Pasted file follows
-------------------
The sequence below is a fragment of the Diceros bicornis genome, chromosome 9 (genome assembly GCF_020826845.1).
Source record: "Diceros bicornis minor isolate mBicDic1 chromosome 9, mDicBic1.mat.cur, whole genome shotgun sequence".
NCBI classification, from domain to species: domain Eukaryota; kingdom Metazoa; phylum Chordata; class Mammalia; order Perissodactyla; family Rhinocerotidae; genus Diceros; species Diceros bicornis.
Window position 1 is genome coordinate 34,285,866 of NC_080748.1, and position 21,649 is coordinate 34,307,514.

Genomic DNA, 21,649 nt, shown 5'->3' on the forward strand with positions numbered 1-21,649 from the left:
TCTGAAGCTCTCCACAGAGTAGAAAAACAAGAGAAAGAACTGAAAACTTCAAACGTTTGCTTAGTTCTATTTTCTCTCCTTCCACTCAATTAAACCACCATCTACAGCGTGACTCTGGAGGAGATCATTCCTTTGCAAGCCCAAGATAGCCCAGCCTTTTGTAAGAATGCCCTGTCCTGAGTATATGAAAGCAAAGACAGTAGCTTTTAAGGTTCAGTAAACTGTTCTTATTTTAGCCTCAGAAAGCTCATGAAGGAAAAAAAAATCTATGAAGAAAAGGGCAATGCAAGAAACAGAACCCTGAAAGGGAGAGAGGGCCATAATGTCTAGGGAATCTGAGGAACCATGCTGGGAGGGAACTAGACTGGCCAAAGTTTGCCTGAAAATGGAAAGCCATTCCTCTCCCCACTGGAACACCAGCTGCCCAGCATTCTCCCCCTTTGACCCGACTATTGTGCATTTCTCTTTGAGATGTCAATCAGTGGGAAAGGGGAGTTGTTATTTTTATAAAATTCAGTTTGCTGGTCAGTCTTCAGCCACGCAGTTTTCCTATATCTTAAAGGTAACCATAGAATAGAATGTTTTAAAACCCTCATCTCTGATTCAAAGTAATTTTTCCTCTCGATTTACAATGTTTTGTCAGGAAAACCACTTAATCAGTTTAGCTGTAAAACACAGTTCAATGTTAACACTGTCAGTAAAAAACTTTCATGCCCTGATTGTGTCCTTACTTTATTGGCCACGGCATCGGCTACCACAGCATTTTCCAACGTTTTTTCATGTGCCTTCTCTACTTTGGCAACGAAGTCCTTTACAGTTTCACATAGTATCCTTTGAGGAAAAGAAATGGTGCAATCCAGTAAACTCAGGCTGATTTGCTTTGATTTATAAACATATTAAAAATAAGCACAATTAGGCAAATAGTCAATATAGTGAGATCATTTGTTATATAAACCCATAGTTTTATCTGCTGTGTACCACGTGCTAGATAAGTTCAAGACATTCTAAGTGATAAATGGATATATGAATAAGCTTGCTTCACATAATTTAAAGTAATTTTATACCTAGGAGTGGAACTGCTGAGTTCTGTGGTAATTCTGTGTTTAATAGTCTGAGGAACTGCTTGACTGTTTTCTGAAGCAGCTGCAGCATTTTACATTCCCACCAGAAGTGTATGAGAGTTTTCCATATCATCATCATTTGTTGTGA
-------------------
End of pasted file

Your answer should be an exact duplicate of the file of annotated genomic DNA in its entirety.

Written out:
The sequence below is a fragment of the Diceros bicornis genome, chromosome 9 (genome assembly GCF_020826845.1).
Source record: "Diceros bicornis minor isolate mBicDic1 chromosome 9, mDicBic1.mat.cur, whole genome shotgun sequence".
NCBI classification, from domain to species: domain Eukaryota; kingdom Metazoa; phylum Chordata; class Mammalia; order Perissodactyla; family Rhinocerotidae; genus Diceros; species Diceros bicornis.
Window position 1 is genome coordinate 34,285,866 of NC_080748.1, and position 21,649 is coordinate 34,307,514.

Genomic DNA, 21,649 nt, shown 5'->3' on the forward strand with positions numbered 1-21,649 from the left:
TCTGAAGCTCTCCACAGAGTAGAAAAACAAGAGAAAGAACTGAAAACTTCAAACGTTTGCTTAGTTCTATTTTCTCTCCTTCCACTCAATTAAACCACCATCTACAGCGTGACTCTGGAGGAGATCATTCCTTTGCAAGCCCAAGATAGCCCAGCCTTTTGTAAGAATGCCCTGTCCTGAGTATATGAAAGCAAAGACAGTAGCTTTTAAGGTTCAGTAAACTGTTCTTATTTTAGCCTCAGAAAGCTCATGAAGGAAAAAAAAATCTATGAAGAAAAGGGCAATGCAAGAAACAGAACCCTGAAAGGGAGAGAGGGCCATAATGTCTAGGGAATCTGAGGAACCATGCTGGGAGGGAACTAGACTGGCCAAAGTTTGCCTGAAAATGGAAAGCCATTCCTCTCCCCACTGGAACACCAGCTGCCCAGCATTCTCCCCCTTTGACCCGACTATTGTGCATTTCTCTTTGAGATGTCAATCAGTGGGAAAGGGGAGTTGTTATTTTTATAAAATTCAGTTTGCTGGTCAGTCTTCAGCCACGCAGTTTTCCTATATCTTAAAGGTAACCATAGAATAGAATGTTTTAAAACCCTCATCTCTGATTCAAAGTAATTTTTCCTCTCGATTTACAATGTTTTGTCAGGAAAACCACTTAATCAGTTTAGCTGTAAAACACAGTTCAATGTTAACACTGTCAGTAAAAAACTTTCATGCCCTGATTGTGTCCTTACTTTATTGGCCACGGCATCGGCTACCACAGCATTTTCCAACGTTTTTTCATGTGCCTTCTCTACTTTGGCAACGAAGTCCTTTACAGTTTCACATAGTATCCTTTGAGGAAAAGAAATGGTGCAATCCAGTAAACTCAGGCTGATTTGCTTTGATTTATAAACATATTAAAAATAAGCACAATTAGGCAAATAGTCAATATAGTGAGATCATTTGTTATATAAACCCATAGTTTTATCTGCTGTGTACCACGTGCTAGATAAGTTCAAGACATTCTAAGTGATAAATGGATATATGAATAAGCTTGCTTCACATAATTTAAAGTAATTTTATACCTAGGAGTGGAACTGCTGAGTTCTGTGGTAATTCTGTGTTTAATAGTCTGAGGAACTGCTTGACTGTTTTCTGAAGCAGCTGCAGCATTTTACATTCCCACCAGAAGTGTATGAGAGTTTTCCATATCATCATCATTTGTTGTGA